Tuesday, December 15, 2015
Our children, our future, National's failure!
More than 300,000 children in New Zealand now suffer from income related poverty according to the Children's Commissioner. This is 45,000 children more than what was documented in his previous report a year ago and brings the poverty percentage up from 24% of children to 29%. We are almost at the point when 1 out of every 3 children lives in an income deprived household.
The future of our society and our economy is dependent on the support we provide oncoming generations and yet a growing proportion are starting life in environments that are detrimental to their health and development. The first five years of life practically determine a child's future and serious respiratory illness or rheumatic fever in the early years generally results in a life time disability.
There is also a connection between poverty and domestic violence and in 2014 there were 102,000 family violence investigations (up 7% from 2013). On average the police are being called out to a family violence incident every five and a half minutes. New Zealand has one of the worst records for child welfare in the OECD and one of the highest youth suicide rates. Alcohol consumption is also related to a large percent of violent and criminal behaviour.
The physical and psychological damage being caused to many of our children is extreme and the organisation charged with protecting our most vulnerable has been found wanting in a recent report. Most children ending up under Child Youth and Family care end up no better off than they were in their previous circumstances because of a culture described as "dump and run". State care stops at age 17 and these youth are abandoned to survive on their own on minimal benefits. We have one of the highest imprisonment rates in the world and 83% of inmates under 20 have a care and protection record with CYF.
We also have a severe housing problem (currently 15,000 homes short in Auckland and rising to an estimated 25,000 by 2018) and the growing numbers of homeless families living in garages, cars, on the streets or crammed into already overcrowded homes are reflecting this. However, many of those lucky enough to get a house find that they are poorly insulated, damp and unhealthy and the cause of growing hospital presentations and even death.
1/3 of our children are overweight or obese and those children living in deprived circumstances are five times more likely to be obese than those in the least deprived areas. Pasifika families are amongst our poorest families and 30% of Pacific children are obese.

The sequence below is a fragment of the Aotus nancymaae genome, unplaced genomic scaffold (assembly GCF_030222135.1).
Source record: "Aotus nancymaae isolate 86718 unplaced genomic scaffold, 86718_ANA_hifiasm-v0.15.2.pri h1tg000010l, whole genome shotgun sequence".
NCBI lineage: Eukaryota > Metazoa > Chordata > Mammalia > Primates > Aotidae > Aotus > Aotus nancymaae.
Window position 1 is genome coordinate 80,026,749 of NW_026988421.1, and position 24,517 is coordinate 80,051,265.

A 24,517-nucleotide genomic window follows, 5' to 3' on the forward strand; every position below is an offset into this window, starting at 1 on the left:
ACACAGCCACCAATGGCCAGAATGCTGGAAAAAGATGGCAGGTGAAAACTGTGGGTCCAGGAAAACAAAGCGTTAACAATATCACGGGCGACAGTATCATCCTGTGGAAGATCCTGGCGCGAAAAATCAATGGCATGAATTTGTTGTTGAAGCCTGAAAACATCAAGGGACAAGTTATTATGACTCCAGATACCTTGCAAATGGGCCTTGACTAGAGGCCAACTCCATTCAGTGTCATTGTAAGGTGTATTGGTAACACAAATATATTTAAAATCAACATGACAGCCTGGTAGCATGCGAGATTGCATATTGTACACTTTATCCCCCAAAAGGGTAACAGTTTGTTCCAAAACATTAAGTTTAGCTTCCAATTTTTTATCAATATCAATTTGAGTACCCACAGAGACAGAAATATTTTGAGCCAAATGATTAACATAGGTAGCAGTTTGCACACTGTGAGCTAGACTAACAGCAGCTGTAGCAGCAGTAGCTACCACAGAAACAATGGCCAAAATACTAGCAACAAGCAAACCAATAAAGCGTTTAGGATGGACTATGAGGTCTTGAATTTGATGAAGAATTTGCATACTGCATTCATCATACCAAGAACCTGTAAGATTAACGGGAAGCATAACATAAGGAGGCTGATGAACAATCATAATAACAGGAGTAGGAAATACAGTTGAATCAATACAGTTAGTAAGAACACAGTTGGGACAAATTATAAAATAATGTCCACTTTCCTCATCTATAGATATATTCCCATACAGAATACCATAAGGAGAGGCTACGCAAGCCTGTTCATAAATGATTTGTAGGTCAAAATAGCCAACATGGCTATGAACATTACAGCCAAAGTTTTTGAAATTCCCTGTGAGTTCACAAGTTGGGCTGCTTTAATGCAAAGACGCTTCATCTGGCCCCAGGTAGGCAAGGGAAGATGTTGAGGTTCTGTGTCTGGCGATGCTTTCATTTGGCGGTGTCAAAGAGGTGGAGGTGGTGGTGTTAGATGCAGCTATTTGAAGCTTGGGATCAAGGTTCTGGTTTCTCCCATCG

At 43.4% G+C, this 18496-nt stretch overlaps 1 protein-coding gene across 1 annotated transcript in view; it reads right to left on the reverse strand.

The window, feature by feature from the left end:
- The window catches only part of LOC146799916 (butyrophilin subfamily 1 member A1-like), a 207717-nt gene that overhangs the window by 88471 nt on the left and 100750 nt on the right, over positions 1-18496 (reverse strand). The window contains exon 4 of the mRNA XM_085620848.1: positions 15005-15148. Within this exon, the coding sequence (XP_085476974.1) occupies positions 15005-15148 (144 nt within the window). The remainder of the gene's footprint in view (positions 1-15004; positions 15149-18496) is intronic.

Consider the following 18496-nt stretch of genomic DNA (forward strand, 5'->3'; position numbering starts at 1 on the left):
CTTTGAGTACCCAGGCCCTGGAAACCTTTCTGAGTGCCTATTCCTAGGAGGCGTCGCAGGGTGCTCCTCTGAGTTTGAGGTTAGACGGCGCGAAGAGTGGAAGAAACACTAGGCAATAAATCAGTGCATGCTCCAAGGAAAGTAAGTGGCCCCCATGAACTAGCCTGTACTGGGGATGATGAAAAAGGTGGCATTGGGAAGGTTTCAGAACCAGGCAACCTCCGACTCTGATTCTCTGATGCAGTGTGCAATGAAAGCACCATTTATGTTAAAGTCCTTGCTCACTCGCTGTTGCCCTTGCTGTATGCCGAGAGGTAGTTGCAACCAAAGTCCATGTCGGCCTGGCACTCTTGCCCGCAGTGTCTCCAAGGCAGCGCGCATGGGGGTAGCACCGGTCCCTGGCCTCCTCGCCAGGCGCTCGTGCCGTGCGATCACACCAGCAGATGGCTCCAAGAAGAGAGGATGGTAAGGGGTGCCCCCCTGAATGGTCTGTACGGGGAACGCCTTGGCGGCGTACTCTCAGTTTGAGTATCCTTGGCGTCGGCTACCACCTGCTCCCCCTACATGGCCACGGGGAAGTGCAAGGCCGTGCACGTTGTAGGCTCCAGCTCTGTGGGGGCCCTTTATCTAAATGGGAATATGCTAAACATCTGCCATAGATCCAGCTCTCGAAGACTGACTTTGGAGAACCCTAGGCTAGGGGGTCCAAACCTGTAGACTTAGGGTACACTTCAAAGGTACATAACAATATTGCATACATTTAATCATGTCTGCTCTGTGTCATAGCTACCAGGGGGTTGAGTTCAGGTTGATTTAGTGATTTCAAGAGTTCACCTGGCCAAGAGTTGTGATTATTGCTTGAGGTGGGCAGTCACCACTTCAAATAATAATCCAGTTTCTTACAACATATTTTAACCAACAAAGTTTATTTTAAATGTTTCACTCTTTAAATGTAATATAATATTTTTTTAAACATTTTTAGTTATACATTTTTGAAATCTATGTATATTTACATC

Mai Chen is leading the Superdiversity Socktake and under the current population trends, Europeans will soon be a minority in New Zealand, with Maori, Pasifika and Asian communities dominating in the decades ahead. Poverty and poor health affect Maori and Pasifika children more than others and they are becoming a larger percentage of our population.
The Government has refused to measure child poverty in any meaningful way and has desperately tried to hide the true extent of the problem. Nothing that they have done over the last seven years effectively addresses the causes of poverty. Rather than ensuring children are able to live in healthy, loving environments where their parents earn an adequate income to meet their physical and educational needs they have thrown bandaids at the problem. Anne Tolley's list of government responses are just reactionary tinkerings around the edges and for every new initiative that is funded, another is removed. Surprisingly children from wealthy homes are more likely to receive support than those who are are not, 25% of Kings College students received special education support when sitting NCEA.
Inequality is a large part of the problem and, while wealthy New Zealanders have seen their incomes dramatically rise under a National Government, those on the lowest incomes have seen their spending power stagnate and drop. Our economy recovered from the great financial crisis quicker than most and little of that recovery was shared with those who needed it most. The most recent example of the the extent of inequality was when our elected representatives were provided with pay increases at least double the median increase received by most workers. Our Prime Minister received a 3.11% pay rise or $13,000 more onto his annual income, this contrasts with the biggest increase that beneficiaries had received for some time ($25 a week) which will see them gain $1,300 a year.
Our children can't vote and have no political power and yet they are hugely significant in determining the future of our country. A lack of investment in our children will seriously limit our long term resilience and directly impact on the kind of society we will have in the future. 300,000 children desperately need safe and healthy homes, good food and their educational needs met. Their parents can only provide these if they earn enough and decent affordable homes are readily available. This National Government can't fob off responsibility any longer, substantial and urgent action is needed right now. The cost of doing little is substantial.